I used thin opaque plexiglass which works OK. I’ve tested Makrolon LD and it seems to be a bit more even, at the expense of a bit of brightness.
I would like to making your version of Fstop timer with cotrolling led, because i want everything all in one.
I downloaded files from GitHub and did simulate to watching how worked it. Function of Fstop timer is the same like original Brodie Tyrrell but I don´t understand completely to addition functions for controlling of contrast.
Can you write me informations about functions please?
Thanks for your help, Raduto
Raduto, I’ll try to write up some decent instructions soon. First build using the split_grade branch (I still need to merge it). Note that the new code requires a 4×20 display instead of the 2×16 display of William Brodie-Tyrrell’s F/Stop timer. If you have that and it’s running you should see a few new things on the screen. The grade is displayed in ISO units, so 100 is about equivalent to grade 2, and every 20 units moves up about a paper grade in the ASA units (so 120 is roughly grade 1 and 80 is roughly grade 3). The H indicates Hard light (blue) and S is for soft (green). To change the grade for a step press 9 (as indicated on the last line), enter the new grade and Press B. You can set the grade for each step. Note there is a weird glitch where sometimes the grade doesn’t store. If that happens renenter the exposure and then the grade should be accepted (I’ll try to fix that).
Each step can use it’s own grade. In addition you can toggle just the hard or soft light for a step while editing by pressing * (H) or 0 (S). That way split grade exposures can be performed. When exposing it will show the % power to each bulb color.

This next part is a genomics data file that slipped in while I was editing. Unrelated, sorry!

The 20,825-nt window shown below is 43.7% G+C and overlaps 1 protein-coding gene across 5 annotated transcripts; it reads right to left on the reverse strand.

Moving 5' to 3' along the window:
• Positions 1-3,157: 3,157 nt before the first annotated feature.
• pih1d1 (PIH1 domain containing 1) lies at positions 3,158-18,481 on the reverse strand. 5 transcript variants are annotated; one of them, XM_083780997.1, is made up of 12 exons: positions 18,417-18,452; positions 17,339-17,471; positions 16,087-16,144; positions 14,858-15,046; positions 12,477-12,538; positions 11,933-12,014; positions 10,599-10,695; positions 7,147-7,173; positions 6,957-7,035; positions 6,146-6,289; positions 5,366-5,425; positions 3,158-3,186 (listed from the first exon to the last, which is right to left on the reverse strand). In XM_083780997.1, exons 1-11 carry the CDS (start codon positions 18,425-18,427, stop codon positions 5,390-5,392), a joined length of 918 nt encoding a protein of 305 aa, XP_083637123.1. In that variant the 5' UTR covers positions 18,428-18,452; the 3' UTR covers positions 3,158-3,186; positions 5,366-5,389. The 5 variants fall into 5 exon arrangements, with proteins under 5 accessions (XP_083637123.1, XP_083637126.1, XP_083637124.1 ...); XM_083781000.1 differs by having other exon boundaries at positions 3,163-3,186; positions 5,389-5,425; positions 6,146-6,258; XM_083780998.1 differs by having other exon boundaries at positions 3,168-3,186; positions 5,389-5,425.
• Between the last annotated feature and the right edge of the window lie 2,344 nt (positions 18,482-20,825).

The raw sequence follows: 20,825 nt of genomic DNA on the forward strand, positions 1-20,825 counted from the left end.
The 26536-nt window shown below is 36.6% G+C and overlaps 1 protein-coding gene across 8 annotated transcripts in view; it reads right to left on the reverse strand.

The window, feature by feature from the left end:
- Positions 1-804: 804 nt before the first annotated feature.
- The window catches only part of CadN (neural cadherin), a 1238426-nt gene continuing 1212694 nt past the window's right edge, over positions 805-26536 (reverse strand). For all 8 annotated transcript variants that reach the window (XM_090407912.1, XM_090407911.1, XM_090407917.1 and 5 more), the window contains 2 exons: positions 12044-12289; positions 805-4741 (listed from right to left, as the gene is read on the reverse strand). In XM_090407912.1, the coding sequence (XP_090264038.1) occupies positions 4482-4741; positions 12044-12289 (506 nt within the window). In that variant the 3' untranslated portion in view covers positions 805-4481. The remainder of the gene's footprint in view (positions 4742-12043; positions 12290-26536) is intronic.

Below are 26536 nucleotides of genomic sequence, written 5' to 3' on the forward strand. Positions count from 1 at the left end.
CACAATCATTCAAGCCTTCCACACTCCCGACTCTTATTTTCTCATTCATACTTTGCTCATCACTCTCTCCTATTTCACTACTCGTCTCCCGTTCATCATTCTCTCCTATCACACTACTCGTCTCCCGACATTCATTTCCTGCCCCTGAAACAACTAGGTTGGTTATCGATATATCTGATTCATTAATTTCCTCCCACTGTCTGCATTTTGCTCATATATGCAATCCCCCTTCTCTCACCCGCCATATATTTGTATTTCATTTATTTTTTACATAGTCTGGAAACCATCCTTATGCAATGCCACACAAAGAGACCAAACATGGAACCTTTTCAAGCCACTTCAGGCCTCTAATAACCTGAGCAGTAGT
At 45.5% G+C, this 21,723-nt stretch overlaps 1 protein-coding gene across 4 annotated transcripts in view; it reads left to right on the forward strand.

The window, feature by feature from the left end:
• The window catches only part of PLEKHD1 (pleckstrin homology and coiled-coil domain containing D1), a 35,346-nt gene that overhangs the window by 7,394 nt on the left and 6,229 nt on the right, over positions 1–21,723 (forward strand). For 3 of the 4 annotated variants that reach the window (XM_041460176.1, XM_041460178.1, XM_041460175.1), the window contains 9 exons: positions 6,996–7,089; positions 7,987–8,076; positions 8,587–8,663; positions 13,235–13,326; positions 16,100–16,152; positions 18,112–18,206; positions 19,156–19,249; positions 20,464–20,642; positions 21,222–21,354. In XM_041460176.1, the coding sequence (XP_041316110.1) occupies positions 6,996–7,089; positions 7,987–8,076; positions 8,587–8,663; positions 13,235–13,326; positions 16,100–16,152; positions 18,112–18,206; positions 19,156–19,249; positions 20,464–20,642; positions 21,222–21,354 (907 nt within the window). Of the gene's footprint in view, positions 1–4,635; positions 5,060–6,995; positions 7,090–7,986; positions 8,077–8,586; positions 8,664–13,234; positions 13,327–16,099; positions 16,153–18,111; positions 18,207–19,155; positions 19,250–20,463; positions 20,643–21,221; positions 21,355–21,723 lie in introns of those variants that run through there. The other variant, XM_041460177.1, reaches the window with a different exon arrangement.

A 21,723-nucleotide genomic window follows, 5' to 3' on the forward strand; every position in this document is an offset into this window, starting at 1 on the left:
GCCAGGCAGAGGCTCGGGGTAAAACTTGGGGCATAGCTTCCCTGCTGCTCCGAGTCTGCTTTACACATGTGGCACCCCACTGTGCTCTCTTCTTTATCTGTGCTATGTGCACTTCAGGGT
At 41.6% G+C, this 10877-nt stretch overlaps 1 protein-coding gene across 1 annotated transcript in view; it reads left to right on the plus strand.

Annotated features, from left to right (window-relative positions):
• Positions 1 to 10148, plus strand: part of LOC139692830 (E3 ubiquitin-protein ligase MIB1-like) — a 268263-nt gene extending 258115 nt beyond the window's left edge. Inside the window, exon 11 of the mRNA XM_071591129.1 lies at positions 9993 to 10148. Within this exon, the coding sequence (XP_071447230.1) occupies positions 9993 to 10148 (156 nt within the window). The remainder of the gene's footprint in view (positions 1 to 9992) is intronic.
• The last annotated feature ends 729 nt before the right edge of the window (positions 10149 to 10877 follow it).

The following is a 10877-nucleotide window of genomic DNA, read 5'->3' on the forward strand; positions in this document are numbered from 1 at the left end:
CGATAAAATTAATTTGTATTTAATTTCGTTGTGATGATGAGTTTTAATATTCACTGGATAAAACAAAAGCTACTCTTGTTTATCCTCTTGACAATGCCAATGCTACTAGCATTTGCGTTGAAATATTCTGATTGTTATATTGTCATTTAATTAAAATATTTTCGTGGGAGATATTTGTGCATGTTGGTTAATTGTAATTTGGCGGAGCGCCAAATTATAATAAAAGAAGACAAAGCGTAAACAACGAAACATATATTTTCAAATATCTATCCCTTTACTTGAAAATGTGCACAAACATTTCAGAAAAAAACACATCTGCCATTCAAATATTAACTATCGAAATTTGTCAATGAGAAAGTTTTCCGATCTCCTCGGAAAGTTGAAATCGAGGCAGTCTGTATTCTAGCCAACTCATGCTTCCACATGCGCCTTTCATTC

I hope that’s enough to get you started. The calibration of papers will take me a while to write up.
If you found time to write some instructions to Raduto, I would be very thankful for a copy. I have built the two versions of the William’s f-stop timer and are quite happy with them on my Durst 138 with colorhead. Just recently got myself a Focomat Iic without multigrade filter and since buying the large multigrade filters would set me back around 100 USD, why not use the opportunity to try out LED and get a more friendly solution than mechanical changing filters.. and then play with the options of integrating it with the f-stop timer. Now if you have done the hard work even better :-))
Any updated schematics? I hope to use motor controllers for the PWM controls of the LEDs as opposed to the power controller you used, in order to achieve the quick on/off and full scale dimming, but there might be a reason I’m not aware of for using the controllers you selected??
I haven’t had time to write up more detailed instructions yet. I’ll be sure to send you a copy when I do.
I don’t have updated schematics, again I’ve been short on time. I’m not sure what you mean by motor controllers. As long as you can use them to control the current going through the LEDs with a PWM source they should work. When I was last working on the project I was testing out some Meanwell LDD-700H drivers mounted on a simple board, but it should be simple to make your own. They take direct PWM inputs and can output up to 52V, which should drive more than 12 LEDs in a chain. I was going to provide the PWM signals from a multichannel 12bit PWM I2C chip (like PCA9685) to keep the wiring simple and get a bit more precision than the arduino mega’s PWM outputs provide (8 bit without resorting to hacks). I’m at the stage where I’ve got all the parts but haven’t started assembly.
Thanks! No rush, I’m more at the idea stage with bits in the mail from eBay.. And then summer is coming, I rather would be out shooting! I need to work more on the design, will send you an update once I have a draft design / schematic. Depending on how linear the paper response is I think 8 bit PWM for each channel should be sufficient, but prototyping will tell!
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Hi Larry, I’m trying to compile the Github code (split grade branch) however no luck. Looks for and are unable to find the file “TSL2561.h”. Any hints?
You can comment out any of the TSL2561 code. It isn’t being used. Sorry for the confusion caused by accidentally committing it.